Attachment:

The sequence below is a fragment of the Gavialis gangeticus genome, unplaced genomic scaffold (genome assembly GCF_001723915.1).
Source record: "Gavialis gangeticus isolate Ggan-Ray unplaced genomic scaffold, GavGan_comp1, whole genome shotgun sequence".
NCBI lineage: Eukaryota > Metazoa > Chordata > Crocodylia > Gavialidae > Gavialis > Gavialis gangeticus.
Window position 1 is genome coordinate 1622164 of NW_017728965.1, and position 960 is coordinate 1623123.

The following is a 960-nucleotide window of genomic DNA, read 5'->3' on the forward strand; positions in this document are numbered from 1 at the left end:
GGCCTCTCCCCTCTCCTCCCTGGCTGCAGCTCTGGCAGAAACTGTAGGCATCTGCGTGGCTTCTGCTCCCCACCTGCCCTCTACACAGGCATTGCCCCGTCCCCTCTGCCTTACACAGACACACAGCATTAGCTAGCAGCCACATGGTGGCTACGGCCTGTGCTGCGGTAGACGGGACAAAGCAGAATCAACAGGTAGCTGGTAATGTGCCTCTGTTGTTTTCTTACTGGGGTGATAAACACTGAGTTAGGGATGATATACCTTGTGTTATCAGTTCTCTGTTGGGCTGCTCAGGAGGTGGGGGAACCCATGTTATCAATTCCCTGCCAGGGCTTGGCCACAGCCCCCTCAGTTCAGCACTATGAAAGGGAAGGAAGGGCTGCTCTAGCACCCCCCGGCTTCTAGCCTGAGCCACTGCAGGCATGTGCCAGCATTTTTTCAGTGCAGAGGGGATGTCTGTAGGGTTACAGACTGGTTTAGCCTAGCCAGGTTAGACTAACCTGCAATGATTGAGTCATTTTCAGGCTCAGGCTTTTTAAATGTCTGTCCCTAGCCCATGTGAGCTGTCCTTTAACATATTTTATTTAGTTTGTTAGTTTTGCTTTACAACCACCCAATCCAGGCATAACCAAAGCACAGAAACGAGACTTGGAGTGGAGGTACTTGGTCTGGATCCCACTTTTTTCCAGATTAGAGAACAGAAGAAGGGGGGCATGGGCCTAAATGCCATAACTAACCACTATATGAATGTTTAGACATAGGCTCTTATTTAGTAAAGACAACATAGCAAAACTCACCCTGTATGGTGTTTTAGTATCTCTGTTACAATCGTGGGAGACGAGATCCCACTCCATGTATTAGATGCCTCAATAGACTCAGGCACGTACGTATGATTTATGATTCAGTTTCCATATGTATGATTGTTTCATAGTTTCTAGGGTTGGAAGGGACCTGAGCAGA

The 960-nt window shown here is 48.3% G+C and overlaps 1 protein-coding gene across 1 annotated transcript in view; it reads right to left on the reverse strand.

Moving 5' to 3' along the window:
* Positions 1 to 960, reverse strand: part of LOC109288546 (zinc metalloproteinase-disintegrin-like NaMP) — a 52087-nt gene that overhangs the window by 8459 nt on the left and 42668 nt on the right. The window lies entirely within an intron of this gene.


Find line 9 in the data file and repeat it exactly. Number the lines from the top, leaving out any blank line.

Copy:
* Positions 1 to 960, reverse strand: part of LOC109288546 (zinc metalloproteinase-disintegrin-like NaMP) — a 52087-nt gene that overhangs the window by 8459 nt on the left and 42668 nt on the right. The window lies entirely within an intron of this gene.